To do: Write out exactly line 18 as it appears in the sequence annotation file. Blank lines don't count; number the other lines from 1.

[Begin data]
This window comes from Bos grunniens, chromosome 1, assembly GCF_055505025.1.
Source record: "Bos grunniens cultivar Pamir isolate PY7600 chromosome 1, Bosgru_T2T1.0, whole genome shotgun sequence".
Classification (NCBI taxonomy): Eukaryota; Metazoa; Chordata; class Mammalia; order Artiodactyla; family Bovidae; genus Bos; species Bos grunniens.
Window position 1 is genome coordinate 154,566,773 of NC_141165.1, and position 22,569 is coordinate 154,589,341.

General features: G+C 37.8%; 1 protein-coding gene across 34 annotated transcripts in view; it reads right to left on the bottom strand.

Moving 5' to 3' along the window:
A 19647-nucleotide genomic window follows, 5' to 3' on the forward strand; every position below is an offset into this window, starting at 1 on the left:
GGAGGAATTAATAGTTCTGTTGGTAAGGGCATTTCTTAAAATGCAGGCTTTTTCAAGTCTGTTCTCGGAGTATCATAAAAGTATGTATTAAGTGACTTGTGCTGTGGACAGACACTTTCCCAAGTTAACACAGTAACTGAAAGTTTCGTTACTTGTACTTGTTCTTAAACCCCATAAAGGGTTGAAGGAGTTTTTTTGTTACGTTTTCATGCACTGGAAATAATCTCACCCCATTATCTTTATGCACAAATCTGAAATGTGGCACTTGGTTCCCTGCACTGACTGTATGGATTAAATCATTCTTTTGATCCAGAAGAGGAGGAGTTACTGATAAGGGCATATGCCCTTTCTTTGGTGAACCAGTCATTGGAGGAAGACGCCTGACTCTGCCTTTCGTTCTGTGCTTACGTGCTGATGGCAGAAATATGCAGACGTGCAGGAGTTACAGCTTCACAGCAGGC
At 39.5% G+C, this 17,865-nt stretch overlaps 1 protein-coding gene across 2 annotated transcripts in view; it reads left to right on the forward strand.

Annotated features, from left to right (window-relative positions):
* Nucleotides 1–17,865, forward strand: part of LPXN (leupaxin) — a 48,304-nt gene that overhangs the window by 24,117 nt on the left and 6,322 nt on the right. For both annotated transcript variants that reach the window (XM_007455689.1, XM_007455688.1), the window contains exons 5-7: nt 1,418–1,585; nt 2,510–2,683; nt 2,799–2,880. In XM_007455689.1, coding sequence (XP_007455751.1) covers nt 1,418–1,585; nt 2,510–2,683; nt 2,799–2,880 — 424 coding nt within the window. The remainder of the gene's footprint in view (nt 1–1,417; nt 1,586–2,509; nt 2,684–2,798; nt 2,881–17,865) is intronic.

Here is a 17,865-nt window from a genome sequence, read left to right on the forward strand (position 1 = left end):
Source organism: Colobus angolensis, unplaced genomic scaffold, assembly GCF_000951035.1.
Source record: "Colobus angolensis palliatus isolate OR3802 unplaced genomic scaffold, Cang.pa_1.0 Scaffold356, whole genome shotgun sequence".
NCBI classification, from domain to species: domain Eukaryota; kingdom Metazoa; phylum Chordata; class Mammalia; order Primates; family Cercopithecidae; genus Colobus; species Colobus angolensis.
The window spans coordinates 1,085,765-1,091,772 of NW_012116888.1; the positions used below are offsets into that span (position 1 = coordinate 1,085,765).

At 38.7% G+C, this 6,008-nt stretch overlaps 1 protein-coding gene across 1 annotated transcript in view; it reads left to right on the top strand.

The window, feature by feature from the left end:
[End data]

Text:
The window, feature by feature from the left end: